Looking across the UK, in Northern Ireland, the DUP may find some of their 10 MPs are at risk, due to informal alliances between ‘remain’ supporting parties. Sinn Fein will be challenged about how they will effect what happens with Brexit if they continue not to take their seats in Westminster. In Wales, Labour do not look as dominant as they once were, as they go into a five way battle between the three main Westminster parties plus Plaid Cymru and the Brexit Party. In Scotland, where there are many ultra marginals, and ‘independence’ will be a big issue, the SNP expects to do well, taking seats from both the Conservatives and Labour.
Policy focus. Brexit casts a shadow over this election, but it is not the only issue in the minds of voters. According to Ipsos Mori, the top 5 issues, in this order, are Brexit, NHS, crime, economy and immigration. The theory I’ve heard from commentators is that it suits the Conservatives and Liberal Democrats to focus on Brexit, and for Labour to focus on public services and ‘fairness’ in the economy. I think that is a bit too simplistic. I saw a leaflet from the Conservative candidate in marginal Putney yesterday which did not mention Brexit once. Campaigning in marginals will be highly targeted at individual voters through social media. For example, if you are aged 20 to 35, the parties will probably want to tell you their housing policies. It isn’t just the parties that shape the issues of the campaign. An example is the ‘school cuts’ campaign in 2017, led by a coalition of charities and trade unions, which pollsters said had ‘cut through’ with many voters. This chart, from Ipsos Mori, gives a guide to the changing priorities of voters, but treat with care.
The campaign will be different not only because it is in winter. Dark and cold nights do not make for good canvassing weather, so I’d expect less talking on the doorstep, and more focus on social media engagement, as well as lots more leaflets. My colleague who lives in a target Lib Dem seat has already lost count of how many leaflets they’ve had. Social media will be a more important battleground at this election than ever before. Where the Conservative’s made the most effective use of social media at the 2015 election, Labour and their Momentum campaigners took the plaudits in 2017, with a focus on social shares, viral videos, and peer to peer campaigning, rather than adverts. All parties are doubling down on their effort and spending on social media this time around, so expect to be bombarded.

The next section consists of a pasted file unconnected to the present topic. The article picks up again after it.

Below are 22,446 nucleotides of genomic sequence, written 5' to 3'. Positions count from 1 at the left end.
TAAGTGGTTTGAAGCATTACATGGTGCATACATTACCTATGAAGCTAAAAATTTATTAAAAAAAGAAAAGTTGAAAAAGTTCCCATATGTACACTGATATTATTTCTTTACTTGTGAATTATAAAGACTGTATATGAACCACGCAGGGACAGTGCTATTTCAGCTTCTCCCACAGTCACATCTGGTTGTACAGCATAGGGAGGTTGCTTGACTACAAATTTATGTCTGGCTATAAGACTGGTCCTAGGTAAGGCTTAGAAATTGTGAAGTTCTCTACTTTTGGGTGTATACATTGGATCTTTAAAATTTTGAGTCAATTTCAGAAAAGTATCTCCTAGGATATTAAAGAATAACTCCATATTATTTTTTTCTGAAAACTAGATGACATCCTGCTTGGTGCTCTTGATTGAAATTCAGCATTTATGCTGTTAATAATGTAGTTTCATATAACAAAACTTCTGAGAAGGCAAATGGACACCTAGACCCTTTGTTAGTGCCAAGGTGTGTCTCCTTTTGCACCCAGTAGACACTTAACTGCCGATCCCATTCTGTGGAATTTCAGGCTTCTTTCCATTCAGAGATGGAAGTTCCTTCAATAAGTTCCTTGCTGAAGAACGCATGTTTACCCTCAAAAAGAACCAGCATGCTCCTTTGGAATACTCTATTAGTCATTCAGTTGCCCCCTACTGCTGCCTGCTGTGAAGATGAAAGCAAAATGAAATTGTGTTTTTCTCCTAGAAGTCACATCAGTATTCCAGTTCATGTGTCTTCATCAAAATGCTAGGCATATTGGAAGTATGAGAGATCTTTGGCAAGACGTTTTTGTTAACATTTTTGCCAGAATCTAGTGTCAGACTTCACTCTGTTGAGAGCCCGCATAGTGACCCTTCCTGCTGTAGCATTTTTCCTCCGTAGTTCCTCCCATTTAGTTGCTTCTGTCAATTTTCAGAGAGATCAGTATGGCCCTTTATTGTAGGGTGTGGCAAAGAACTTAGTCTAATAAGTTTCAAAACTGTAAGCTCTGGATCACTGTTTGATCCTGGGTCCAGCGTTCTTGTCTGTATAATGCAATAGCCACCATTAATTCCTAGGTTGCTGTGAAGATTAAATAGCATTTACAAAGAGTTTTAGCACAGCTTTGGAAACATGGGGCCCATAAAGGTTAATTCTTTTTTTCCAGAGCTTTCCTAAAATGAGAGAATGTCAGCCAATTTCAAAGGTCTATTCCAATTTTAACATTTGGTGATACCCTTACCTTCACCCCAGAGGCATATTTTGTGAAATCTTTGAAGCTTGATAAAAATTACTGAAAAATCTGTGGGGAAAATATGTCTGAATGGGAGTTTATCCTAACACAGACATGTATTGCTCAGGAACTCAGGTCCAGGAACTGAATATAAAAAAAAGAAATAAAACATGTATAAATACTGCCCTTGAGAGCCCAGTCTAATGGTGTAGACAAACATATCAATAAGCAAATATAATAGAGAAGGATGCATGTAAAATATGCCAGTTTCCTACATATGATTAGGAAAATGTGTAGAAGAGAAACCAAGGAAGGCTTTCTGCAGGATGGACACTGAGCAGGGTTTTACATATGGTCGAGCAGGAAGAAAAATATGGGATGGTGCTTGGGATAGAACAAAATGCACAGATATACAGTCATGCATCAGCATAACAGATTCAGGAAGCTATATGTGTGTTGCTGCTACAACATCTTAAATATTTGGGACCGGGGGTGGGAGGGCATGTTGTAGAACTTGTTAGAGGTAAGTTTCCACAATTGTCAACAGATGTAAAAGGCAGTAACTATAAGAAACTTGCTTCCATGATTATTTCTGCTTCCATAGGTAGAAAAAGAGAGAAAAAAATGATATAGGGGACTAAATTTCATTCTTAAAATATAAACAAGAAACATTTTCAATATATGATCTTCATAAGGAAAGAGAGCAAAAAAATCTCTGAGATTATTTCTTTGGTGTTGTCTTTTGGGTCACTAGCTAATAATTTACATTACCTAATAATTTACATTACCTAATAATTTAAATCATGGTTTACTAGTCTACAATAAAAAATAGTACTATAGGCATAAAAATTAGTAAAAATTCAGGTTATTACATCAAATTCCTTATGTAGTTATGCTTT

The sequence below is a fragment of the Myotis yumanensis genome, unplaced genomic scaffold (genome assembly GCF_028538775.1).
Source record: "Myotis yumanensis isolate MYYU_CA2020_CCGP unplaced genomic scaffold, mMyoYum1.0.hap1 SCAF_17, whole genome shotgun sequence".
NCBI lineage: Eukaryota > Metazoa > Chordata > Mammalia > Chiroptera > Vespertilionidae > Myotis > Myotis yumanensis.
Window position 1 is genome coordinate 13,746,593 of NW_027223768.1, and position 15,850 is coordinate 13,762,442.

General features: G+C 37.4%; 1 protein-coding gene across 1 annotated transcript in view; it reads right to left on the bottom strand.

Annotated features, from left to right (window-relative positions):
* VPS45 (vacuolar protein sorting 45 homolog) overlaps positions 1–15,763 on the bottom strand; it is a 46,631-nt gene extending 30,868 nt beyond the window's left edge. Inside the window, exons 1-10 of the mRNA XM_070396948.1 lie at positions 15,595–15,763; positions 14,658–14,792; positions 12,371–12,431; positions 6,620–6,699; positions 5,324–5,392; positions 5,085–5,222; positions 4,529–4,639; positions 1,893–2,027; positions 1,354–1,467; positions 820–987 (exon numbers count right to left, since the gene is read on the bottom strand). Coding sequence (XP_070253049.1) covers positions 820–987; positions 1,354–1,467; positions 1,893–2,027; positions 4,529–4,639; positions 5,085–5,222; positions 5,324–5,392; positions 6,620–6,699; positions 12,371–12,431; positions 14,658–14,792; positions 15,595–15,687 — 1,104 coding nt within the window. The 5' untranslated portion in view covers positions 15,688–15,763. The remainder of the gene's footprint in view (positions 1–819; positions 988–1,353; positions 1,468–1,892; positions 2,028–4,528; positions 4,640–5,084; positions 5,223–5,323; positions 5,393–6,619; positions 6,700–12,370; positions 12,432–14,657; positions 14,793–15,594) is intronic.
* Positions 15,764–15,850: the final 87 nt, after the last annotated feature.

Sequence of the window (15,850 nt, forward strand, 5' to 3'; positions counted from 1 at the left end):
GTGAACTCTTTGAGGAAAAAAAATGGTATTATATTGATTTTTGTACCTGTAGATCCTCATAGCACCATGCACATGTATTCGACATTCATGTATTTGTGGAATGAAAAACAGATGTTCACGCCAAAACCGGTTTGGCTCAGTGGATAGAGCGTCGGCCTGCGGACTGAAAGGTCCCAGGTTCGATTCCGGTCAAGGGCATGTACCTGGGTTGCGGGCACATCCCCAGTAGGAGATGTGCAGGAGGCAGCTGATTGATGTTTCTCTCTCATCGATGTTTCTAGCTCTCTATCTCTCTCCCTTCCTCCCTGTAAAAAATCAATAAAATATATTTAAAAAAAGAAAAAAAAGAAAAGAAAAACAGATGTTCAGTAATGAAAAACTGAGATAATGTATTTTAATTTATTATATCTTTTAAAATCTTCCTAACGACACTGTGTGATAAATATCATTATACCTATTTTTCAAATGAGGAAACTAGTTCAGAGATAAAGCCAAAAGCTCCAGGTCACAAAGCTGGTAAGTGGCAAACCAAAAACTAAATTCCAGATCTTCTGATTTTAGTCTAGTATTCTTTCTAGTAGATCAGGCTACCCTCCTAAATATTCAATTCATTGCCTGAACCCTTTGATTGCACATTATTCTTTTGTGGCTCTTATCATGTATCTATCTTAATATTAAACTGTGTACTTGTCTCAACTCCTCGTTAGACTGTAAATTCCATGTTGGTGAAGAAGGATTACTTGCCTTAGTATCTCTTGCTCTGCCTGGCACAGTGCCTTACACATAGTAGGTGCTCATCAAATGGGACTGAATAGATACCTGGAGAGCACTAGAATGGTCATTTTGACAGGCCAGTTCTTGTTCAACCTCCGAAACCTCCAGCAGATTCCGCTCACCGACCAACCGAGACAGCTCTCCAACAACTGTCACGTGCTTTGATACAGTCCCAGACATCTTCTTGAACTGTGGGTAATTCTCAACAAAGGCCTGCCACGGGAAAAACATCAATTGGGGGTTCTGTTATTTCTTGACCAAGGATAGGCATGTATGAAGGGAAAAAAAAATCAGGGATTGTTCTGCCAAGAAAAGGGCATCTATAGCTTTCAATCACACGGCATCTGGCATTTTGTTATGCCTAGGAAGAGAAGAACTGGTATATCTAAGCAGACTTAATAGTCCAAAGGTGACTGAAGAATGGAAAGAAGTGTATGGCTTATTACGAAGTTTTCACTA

Public Affairs during the election? Connect will be supporting a wide range of our clients to engage with the debate and with politicians over the coming weeks. We are working with the fishing industry, for example, who are asking candidates to take a ‘fishing pledge’. A housing association that we work with is writing to candidates to offer to meet. A trade union we support will be sharing a ‘manifesto’, aimed at influencing the debate. A major manufacturer has asked for support with a strategic planning piece, to consider what the potential different scenarios for who forms the next government will mean. If you’d like to talk about how we could help, please get in touch.